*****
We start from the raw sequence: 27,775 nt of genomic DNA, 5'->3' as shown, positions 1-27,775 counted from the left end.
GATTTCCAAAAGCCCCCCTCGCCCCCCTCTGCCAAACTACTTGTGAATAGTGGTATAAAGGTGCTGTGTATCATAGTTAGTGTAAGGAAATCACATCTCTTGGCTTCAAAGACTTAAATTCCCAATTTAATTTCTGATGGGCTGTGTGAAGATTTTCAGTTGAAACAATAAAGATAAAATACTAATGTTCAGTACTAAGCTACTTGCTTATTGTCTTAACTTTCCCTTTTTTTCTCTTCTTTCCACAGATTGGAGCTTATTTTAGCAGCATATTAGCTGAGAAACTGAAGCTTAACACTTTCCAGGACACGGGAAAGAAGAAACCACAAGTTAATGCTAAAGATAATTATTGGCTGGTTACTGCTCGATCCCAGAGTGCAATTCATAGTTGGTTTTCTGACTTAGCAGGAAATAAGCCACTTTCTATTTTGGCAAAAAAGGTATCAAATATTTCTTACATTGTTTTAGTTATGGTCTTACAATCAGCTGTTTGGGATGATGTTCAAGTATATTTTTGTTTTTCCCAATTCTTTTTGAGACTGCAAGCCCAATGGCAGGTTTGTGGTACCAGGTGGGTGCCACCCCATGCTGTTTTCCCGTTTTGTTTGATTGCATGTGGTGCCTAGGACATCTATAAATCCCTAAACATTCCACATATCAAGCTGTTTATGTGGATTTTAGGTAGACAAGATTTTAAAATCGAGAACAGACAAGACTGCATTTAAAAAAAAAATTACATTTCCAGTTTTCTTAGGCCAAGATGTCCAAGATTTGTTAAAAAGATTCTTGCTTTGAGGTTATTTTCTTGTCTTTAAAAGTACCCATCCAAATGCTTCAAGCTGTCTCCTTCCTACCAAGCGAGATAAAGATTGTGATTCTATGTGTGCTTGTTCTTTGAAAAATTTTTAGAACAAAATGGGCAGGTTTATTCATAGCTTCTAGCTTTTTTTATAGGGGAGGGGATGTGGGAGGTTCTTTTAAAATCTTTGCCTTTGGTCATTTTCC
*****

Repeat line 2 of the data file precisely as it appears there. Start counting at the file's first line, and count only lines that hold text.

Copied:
GATTTCCAAAAGCCCCCCTCGCCCCCCTCTGCCAAACTACTTGTGAATAGTGGTATAAAGGTGCTGTGTATCATAGTTAGTGTAAGGAAATCACATCTCTTGGCTTCAAAGACTTAAATTCCCAATTTAATTTCTGATGGGCTGTGTGAAGATTTTCAGTTGAAACAATAAAGATAAAATACTAATGTTCAGTACTAAGCTACTTGCTTATTGTCTTAACTTTCCCTTTTTTTCTCTTCTTTCCACAGATTGGAGCTTATTTTAGCAGCATATTAGCTGAGAAACTGAAGCTTAACACTTTCCAGGACACGGGAAAGAAGAAACCACAAGTTAATGCTAAAGATAATTATTGGCTGGTTACTGCTCGATCCCAGAGTGCAATTCATAGTTGGTTTTCTGACTTAGCAGGAAATAAGCCACTTTCTATTTTGGCAAAAAAGGTATCAAATATTTCTTACATTGTTTTAGTTATGGTCTTACAATCAGCTGTTTGGGATGATGTTCAAGTATATTTTTGTTTTTCCCAATTCTTTTTGAGACTGCAAGCCCAATGGCAGGTTTGTGGTACCAGGTGGGTGCCACCCCATGCTGTTTTCCCGTTTTGTTTGATTGCATGTGGTGCCTAGGACATCTATAAATCCCTAAACATTCCACATATCAAGCTGTTTATGTGGATTTTAGGTAGACAAGATTTTAAAATCGAGAACAGACAAGACTGCATTTAAAAAAAAAATTACATTTCCAGTTTTCTTAGGCCAAGATGTCCAAGATTTGTTAAAAAGATTCTTGCTTTGAGGTTATTTTCTTGTCTTTAAAAGTACCCATCCAAATGCTTCAAGCTGTCTCCTTCCTACCAAGCGAGATAAAGATTGTGATTCTATGTGTGCTTGTTCTTTGAAAAATTTTTAGAACAAAATGGGCAGGTTTATTCATAGCTTCTAGCTTTTTTTATAGGGGAGGGGATGTGGGAGGTTCTTTTAAAATCTTTGCCTTTGGTCATTTTCC